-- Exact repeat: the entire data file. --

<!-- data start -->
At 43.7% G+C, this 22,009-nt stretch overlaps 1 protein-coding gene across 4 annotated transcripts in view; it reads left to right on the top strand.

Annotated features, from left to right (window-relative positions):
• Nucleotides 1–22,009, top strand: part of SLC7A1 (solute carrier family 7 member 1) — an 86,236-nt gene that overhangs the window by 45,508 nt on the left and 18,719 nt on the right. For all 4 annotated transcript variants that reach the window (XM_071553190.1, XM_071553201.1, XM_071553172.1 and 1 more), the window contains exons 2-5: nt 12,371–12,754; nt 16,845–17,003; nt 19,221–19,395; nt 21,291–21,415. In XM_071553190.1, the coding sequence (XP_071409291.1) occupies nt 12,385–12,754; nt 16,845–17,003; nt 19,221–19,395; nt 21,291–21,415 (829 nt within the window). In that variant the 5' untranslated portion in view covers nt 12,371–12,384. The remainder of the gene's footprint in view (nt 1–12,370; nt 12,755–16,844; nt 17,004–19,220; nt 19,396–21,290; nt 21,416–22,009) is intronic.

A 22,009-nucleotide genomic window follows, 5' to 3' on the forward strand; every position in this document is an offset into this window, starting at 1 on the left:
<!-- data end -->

At 43.7% G+C, this 22,009-nt stretch overlaps 1 protein-coding gene across 4 annotated transcripts in view; it reads left to right on the top strand.

Annotated features, from left to right (window-relative positions):
• Nucleotides 1–22,009, top strand: part of SLC7A1 (solute carrier family 7 member 1) — an 86,236-nt gene that overhangs the window by 45,508 nt on the left and 18,719 nt on the right. For all 4 annotated transcript variants that reach the window (XM_071553190.1, XM_071553201.1, XM_071553172.1 and 1 more), the window contains exons 2-5: nt 12,371–12,754; nt 16,845–17,003; nt 19,221–19,395; nt 21,291–21,415. In XM_071553190.1, the coding sequence (XP_071409291.1) occupies nt 12,385–12,754; nt 16,845–17,003; nt 19,221–19,395; nt 21,291–21,415 (829 nt within the window). In that variant the 5' untranslated portion in view covers nt 12,371–12,384. The remainder of the gene's footprint in view (nt 1–12,370; nt 12,755–16,844; nt 17,004–19,220; nt 19,396–21,290; nt 21,416–22,009) is intronic.

A 22,009-nucleotide genomic window follows, 5' to 3' on the forward strand; every position in this document is an offset into this window, starting at 1 on the left: